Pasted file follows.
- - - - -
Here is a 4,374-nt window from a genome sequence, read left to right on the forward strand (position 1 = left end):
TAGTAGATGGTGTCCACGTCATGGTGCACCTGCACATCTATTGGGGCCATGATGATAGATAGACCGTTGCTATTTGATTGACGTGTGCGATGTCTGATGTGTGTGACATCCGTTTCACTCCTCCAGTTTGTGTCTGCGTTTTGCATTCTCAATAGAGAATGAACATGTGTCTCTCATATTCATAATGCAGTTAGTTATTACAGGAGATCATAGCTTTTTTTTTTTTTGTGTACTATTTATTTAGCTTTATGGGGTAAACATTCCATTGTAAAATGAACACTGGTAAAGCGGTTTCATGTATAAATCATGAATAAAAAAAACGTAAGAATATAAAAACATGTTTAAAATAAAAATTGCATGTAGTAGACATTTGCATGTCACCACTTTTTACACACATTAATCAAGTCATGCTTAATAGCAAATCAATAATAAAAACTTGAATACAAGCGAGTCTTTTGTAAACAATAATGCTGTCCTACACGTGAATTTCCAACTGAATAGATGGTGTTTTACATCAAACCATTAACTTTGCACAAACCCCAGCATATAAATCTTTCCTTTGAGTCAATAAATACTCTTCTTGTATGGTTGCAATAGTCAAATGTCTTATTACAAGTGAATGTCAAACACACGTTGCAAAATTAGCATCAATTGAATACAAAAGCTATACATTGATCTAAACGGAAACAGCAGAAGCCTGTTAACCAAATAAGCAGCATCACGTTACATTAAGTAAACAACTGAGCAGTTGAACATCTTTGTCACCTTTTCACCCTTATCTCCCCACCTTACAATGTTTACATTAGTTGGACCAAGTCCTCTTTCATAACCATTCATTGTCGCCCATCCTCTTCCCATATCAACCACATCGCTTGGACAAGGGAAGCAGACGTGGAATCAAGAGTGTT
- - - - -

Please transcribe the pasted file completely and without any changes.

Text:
Here is a 4,374-nt window from a genome sequence, read left to right on the forward strand (position 1 = left end):
TAGTAGATGGTGTCCACGTCATGGTGCACCTGCACATCTATTGGGGCCATGATGATAGATAGACCGTTGCTATTTGATTGACGTGTGCGATGTCTGATGTGTGTGACATCCGTTTCACTCCTCCAGTTTGTGTCTGCGTTTTGCATTCTCAATAGAGAATGAACATGTGTCTCTCATATTCATAATGCAGTTAGTTATTACAGGAGATCATAGCTTTTTTTTTTTTTGTGTACTATTTATTTAGCTTTATGGGGTAAACATTCCATTGTAAAATGAACACTGGTAAAGCGGTTTCATGTATAAATCATGAATAAAAAAAACGTAAGAATATAAAAACATGTTTAAAATAAAAATTGCATGTAGTAGACATTTGCATGTCACCACTTTTTACACACATTAATCAAGTCATGCTTAATAGCAAATCAATAATAAAAACTTGAATACAAGCGAGTCTTTTGTAAACAATAATGCTGTCCTACACGTGAATTTCCAACTGAATAGATGGTGTTTTACATCAAACCATTAACTTTGCACAAACCCCAGCATATAAATCTTTCCTTTGAGTCAATAAATACTCTTCTTGTATGGTTGCAATAGTCAAATGTCTTATTACAAGTGAATGTCAAACACACGTTGCAAAATTAGCATCAATTGAATACAAAAGCTATACATTGATCTAAACGGAAACAGCAGAAGCCTGTTAACCAAATAAGCAGCATCACGTTACATTAAGTAAACAACTGAGCAGTTGAACATCTTTGTCACCTTTTCACCCTTATCTCCCCACCTTACAATGTTTACATTAGTTGGACCAAGTCCTCTTTCATAACCATTCATTGTCGCCCATCCTCTTCCCATATCAACCACATCGCTTGGACAAGGGAAGCAGACGTGGAATCAAGAGTGTT